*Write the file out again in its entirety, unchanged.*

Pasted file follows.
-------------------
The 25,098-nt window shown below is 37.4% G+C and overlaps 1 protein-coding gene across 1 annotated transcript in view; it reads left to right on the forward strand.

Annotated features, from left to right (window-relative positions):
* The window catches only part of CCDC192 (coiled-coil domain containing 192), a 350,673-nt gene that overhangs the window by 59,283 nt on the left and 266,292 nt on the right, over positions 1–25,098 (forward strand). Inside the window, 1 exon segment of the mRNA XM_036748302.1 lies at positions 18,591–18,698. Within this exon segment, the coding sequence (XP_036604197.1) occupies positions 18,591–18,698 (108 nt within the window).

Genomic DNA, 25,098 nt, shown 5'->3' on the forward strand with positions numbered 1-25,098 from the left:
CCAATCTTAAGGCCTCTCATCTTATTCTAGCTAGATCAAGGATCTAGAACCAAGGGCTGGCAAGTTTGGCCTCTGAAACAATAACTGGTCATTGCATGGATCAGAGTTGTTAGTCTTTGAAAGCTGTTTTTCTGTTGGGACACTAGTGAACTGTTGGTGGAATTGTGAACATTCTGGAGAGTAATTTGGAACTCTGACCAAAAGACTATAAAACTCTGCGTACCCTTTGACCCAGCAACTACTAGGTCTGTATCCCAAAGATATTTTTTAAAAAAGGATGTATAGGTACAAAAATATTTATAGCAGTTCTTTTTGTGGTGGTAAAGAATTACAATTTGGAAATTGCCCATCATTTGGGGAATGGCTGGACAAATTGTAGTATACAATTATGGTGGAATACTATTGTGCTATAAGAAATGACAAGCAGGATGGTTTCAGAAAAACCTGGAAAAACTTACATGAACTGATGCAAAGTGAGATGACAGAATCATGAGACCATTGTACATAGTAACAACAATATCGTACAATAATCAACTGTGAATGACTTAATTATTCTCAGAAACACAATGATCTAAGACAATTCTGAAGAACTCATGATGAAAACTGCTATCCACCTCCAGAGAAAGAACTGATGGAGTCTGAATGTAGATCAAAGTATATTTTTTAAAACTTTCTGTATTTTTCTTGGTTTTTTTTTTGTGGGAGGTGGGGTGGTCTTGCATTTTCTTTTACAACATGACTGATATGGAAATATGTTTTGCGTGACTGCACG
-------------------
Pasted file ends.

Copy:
The 25,098-nt window shown below is 37.4% G+C and overlaps 1 protein-coding gene across 1 annotated transcript in view; it reads left to right on the forward strand.

Annotated features, from left to right (window-relative positions):
* The window catches only part of CCDC192 (coiled-coil domain containing 192), a 350,673-nt gene that overhangs the window by 59,283 nt on the left and 266,292 nt on the right, over positions 1–25,098 (forward strand). Inside the window, 1 exon segment of the mRNA XM_036748302.1 lies at positions 18,591–18,698. Within this exon segment, the coding sequence (XP_036604197.1) occupies positions 18,591–18,698 (108 nt within the window).

Genomic DNA, 25,098 nt, shown 5'->3' on the forward strand with positions numbered 1-25,098 from the left:
CCAATCTTAAGGCCTCTCATCTTATTCTAGCTAGATCAAGGATCTAGAACCAAGGGCTGGCAAGTTTGGCCTCTGAAACAATAACTGGTCATTGCATGGATCAGAGTTGTTAGTCTTTGAAAGCTGTTTTTCTGTTGGGACACTAGTGAACTGTTGGTGGAATTGTGAACATTCTGGAGAGTAATTTGGAACTCTGACCAAAAGACTATAAAACTCTGCGTACCCTTTGACCCAGCAACTACTAGGTCTGTATCCCAAAGATATTTTTTAAAAAAGGATGTATAGGTACAAAAATATTTATAGCAGTTCTTTTTGTGGTGGTAAAGAATTACAATTTGGAAATTGCCCATCATTTGGGGAATGGCTGGACAAATTGTAGTATACAATTATGGTGGAATACTATTGTGCTATAAGAAATGACAAGCAGGATGGTTTCAGAAAAACCTGGAAAAACTTACATGAACTGATGCAAAGTGAGATGACAGAATCATGAGACCATTGTACATAGTAACAACAATATCGTACAATAATCAACTGTGAATGACTTAATTATTCTCAGAAACACAATGATCTAAGACAATTCTGAAGAACTCATGATGAAAACTGCTATCCACCTCCAGAGAAAGAACTGATGGAGTCTGAATGTAGATCAAAGTATATTTTTTAAAACTTTCTGTATTTTTCTTGGTTTTTTTTTTGTGGGAGGTGGGGTGGTCTTGCATTTTCTTTTACAACATGACTGATATGGAAATATGTTTTGCGTGACTGCACG